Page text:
Within the Proof-of-Work (PoW) system, nodes in the blockchain directly compete to see who can solve a complex mathematical equation first. The first one to do so gets the "proof" of their "work" and is granted the right to mine the next block of transactions. Then, the miner gets a reward for processing the block.
In the Proof-Of-Stake (PoS) system, nodes, which can also be called nodes, are selected using a computer algorithm that uses a certain degree of randomness. Nodes that own a large number of network tokens are more likely to be selected, rewarding their continuous participation in the network, rather than raw computational power. Those who are selected for block processing are called validators, not miners.
Types of blockchain networks
In the blockchain ecosystem, there are four main types of networks. All of them can be useful, but each is better suited for different use cases.
Public blockchains are the first type of blockchain network to be developed. This is a one-tier network associated with Bitcoin, which helped to popularize the technology behind it. They are open to everyone, and all transactions in the network can be tracked.
Public blockchains are also known as permissionless blockchains because anyone who joins can read or write to them anonymously without the need for verification. Anyone with internet access can register to become an authorized node, and network participants are responsible for reaching agreements about the state of the chain.
Examples: Bitcoin, Ethereum, Litecoin, NEO.
Private blockchains fundamentally differ from public blockchains because they are managed by a central authority—they are not fully decentralized networks. The central authority determines who can read, write and participate in the network's activity, so they are also known as permissioned blockchains.
Private blockchains offer more customization options and can be used to store confidential data. In exchange, participants are often required to undergo KYC (Know Your Customer) authentication, which means they must undergo special identity and biographical data verification. This means they cannot remain anonymous.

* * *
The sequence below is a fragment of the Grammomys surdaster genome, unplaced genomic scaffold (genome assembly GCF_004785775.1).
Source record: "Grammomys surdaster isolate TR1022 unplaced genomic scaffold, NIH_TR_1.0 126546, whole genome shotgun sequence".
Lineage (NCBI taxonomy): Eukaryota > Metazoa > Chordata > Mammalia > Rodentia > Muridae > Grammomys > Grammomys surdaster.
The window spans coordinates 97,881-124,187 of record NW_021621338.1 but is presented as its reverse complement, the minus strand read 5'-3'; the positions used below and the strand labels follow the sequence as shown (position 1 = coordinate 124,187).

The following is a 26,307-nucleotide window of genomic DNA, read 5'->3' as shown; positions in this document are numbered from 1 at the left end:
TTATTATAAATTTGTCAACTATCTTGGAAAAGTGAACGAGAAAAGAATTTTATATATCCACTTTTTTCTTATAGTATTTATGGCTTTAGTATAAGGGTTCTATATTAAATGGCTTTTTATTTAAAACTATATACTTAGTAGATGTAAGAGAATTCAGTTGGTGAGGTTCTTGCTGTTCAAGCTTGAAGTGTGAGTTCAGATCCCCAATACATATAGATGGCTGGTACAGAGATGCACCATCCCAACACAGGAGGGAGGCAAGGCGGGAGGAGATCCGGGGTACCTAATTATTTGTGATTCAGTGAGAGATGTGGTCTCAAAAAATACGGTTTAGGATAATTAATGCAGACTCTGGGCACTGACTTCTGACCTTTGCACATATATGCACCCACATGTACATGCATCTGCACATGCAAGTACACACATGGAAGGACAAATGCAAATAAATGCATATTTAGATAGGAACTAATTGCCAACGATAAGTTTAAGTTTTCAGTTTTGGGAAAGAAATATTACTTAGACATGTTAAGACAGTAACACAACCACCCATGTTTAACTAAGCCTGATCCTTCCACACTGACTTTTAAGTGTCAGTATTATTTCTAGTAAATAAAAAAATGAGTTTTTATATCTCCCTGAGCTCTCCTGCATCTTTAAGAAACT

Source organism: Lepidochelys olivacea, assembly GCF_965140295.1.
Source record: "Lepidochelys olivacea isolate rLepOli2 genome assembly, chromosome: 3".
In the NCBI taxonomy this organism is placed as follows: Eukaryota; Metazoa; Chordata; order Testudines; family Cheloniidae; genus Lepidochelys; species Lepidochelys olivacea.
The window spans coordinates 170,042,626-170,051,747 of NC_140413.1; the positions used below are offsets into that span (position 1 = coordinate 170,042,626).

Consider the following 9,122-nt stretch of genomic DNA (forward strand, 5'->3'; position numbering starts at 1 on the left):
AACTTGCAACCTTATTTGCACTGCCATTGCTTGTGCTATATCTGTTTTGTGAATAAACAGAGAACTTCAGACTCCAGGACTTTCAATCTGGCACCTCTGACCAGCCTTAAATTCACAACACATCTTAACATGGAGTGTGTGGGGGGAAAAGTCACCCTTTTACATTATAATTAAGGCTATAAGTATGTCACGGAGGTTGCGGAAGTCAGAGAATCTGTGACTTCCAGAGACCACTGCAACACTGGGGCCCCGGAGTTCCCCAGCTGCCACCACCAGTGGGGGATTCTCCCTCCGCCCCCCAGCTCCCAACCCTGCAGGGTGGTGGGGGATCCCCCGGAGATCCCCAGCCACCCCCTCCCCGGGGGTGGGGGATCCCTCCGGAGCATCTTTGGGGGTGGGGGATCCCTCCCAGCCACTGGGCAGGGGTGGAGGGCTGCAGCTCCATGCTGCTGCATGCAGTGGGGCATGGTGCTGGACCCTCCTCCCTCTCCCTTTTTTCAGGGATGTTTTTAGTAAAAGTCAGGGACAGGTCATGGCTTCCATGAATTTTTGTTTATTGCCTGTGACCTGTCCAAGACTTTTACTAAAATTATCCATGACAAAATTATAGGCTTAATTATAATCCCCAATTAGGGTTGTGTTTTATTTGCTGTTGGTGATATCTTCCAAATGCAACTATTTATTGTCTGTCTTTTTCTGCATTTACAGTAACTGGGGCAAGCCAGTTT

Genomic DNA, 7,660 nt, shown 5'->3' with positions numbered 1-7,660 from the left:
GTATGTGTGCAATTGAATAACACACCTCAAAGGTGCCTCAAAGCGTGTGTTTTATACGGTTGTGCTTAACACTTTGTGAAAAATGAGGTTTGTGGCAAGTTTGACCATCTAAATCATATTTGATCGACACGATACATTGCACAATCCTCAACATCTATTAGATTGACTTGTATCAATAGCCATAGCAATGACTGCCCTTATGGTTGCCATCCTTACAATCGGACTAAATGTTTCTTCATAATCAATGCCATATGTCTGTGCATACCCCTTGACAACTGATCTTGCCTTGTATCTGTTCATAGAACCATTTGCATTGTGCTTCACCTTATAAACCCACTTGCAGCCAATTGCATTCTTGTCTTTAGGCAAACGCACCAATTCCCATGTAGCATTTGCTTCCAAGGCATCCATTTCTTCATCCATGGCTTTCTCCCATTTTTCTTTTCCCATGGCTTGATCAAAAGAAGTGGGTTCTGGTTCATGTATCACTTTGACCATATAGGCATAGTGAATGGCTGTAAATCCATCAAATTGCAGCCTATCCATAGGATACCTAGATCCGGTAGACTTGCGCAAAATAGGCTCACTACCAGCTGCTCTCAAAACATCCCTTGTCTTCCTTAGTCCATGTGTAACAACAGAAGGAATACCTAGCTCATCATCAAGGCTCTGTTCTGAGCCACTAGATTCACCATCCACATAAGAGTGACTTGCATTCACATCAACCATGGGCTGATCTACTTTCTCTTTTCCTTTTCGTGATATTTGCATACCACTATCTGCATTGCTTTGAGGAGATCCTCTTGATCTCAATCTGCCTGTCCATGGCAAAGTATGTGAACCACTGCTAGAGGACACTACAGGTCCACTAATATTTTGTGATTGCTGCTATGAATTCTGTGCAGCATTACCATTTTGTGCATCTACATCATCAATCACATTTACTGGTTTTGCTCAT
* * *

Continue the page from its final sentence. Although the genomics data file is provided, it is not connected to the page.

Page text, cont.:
Examples: MultiChain and Hyperledger projects, Corda.
Hybrid or semi-private blockchains were created to offer the best of both worlds by combining elements from both public and private types of blockchains. For example, they are managed by one organization, but can use both permission-based systems and permissionless systems for precise control over access to their data.
Transactions are usually not public, but can be audited if necessary. Users join the network as anonymous participants and only reveal their identity to other parties when participating in transactions.
Examples: Dragonchain, XinFin, Ripple.
Consortium blockchains are most similar to private networks, but have some common characteristics with public blockchains. They are controlled by several central bodies and interact in a decentralized network.
A pre-defined group of individuals or nodes is responsible for achieving consensus in consortium blockchains. Like hybrid blockchains, the ability to read or write to the network may be public or restricted to selected participants.
Examples: Marco Polo, Quorum, Energy Web Foundation, IBM Food Trust.
Due to the large amount of material, we decided to split the article into 2 parts. In the second part, we will tell you about the advantages and disadvantages of blockchain technology, as well as about the spheres of its application. Link to the second part.